6. Timing of the reward is important. After a correct response, reward your dog within ½ second of the command to ensure that your dog makes the connection between his behavior and the reward.

7. Use short commands such as sit, down, leave it, quiet, out, and off. Say the word once. Do not repeat the command. Dogs will remember a command for about two minutes before the notion is lost. Shorter words are better than longer words and words that end in a hard consonant (C, K, T, X) are better than those that end in a vowel because you can “spit” them out.

The only command that should have three sounds associated with it is COME. In this case, you first have to attract the dog's attention by saying his name, ROVER, then COME (the actual command word) and GOOD BOY, even before the dog comes so that he knows he is not in trouble. Make sure your tone is crisp and cheerful.


8. Put your dog on a leash and attract his attention so he looks directly at you and you at him (“Watch-me”). Then issue an action word, SIT. A poorly trained dog might slowly get into the sitting position, at which point you reward him IMMEDIATELY with praise, GOOD BOY, ROVER, (remember the high tones and heartfelt deliverance) and at the same time as you immediately produce the reward.

An untrained dog will have to be assisted into the sitting position by moving a food treat over and above his head so that he has to sit to reach it. Successful accomplishment of the task is meets with warm praise and the food treat. In some cases, placement techniques (tension on collar, downward pressure on the rump) may have to be used.

9. Once you have a dog performing the desired response greater than 85 percent of the time in a quiet undisturbed environment, you can move onto the next stage; starting to shape the behavior toward the ideal response. You might begin by rewarding a progressively faster SIT, that is, rewarding the dog for sitting in 3 seconds, later in 2 seconds, and ultimately in 1 second, or immediately.

Decide before you give the command what you are going to reward. You can also start to reward longer and more definite SITS so the dog has to do more than just touch his rear end on the ground to receive reward. Withhold the food treat until the dog is sitting properly and then gradually introduce a time delay before the reward is given.

10. Gradually increase the length of time the dog must remain in a SIT-STAY until he can remain relaxed in this position for one minute while the owner is at a distance of 5 feet. Continue to increase the time and distance the dog is asked to remain in a SIT-STAY after the dog has been successful at the previous level for 5-10 trials.

For very long SITS, the reward should be given intermittently throughout the SIT, at least during training. The owner should teach a key phrase such as EASY or STEADY to teach the dog to associate relaxation with the exercise. It also is helpful to have a release command, such as FREE or RELEASE, which tells the dog when he has been obeying for the desired period of time.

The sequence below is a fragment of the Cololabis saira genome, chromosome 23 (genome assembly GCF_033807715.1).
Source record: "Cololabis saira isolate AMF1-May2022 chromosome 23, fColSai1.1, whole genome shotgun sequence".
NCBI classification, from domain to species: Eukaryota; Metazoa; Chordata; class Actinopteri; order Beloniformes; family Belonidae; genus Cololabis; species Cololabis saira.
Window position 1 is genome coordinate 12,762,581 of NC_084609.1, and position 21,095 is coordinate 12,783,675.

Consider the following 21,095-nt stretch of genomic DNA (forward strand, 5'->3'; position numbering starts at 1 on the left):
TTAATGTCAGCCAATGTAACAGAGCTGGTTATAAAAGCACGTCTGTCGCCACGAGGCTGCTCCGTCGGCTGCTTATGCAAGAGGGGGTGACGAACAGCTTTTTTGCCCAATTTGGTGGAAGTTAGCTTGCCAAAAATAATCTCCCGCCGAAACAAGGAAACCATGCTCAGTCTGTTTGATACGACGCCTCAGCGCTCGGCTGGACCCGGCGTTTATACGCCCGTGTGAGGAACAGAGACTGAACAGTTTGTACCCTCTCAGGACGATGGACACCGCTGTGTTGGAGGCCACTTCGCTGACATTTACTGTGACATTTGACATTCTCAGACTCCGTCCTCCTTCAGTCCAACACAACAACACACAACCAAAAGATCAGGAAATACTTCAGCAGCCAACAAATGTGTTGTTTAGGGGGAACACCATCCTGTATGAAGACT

11. Vary the commands during an individual training session – keep the training sessions short and frequent. Dogs will learn much more from regular short sessions than from longer, less frequent ones. Once the dog has learned several useful commands on the continuous reward schedule, that is, the dog is rewarded for each successful performance of the behavior, the schedule should be changed to one of intermittent reward.

Initially, the dog may be rewarded two times out of three, then every other third time, and so on until rewards are only supplied occasionally. This is the way to wean a dog off food treats and is the cure for a dog that “will only work for food.” Remember, however, it is always important to praise your dog immediately if he has performed a command properly, whether or not any other reward will be forthcoming.

12. Once training has been accomplished in a quiet area, you can gradually begin to work in environments with more distractions, continuing the training in the yard, on leash, progressively lengthening the leash between you and the dog and finally dropping it, so the dog is now obeying without you at the other end of the lead. It may be helpful to continue this training in relatively busy environments, so that you can maintain control even in distracting situations. The Holy Grail of training is to have the dog reliably obeying commands off lead, even when other things are going on around him. This level of training can be achieved but only after a lot of hard work and investment of time. It's something to strive toward.

And remember, regarding training, “Art and science aren't enough; Patience is the basic stuff.” (Konrad Lorenz).

from http://www.petplace.com/article-printer-friendly.aspx?id=1974
I like the heading on this section of training topics from the dog trainer's site, Diamonds in the Ruff.

It is a good reminder that what we think of as problem behaviour is actually in most cases, normal dog behaviour. Yes, our dogs need to live in our world, and we need to train the dog so that the dog learns not to do these things at times and in places that are inappropriate, but the fact that our dogs do these things is not a sign of a huge problem. They are merely the sign of a task ahead of US, the responsible and caring owner, to clearly teach the dog in a rewarding way that we need a different behaviour pattern. :thmbsup:


Intelligent Diversions and Creative Play

Chewing and Destruction




Jumping up

Counter Thieving

Cat Chasing

The Problem with Outdoor Dogs

Dogs in the Country (an article from the CAPPDT)

Poop Eating *ugh*& Rock Eating
You can read up on all these topics by following the link above. :)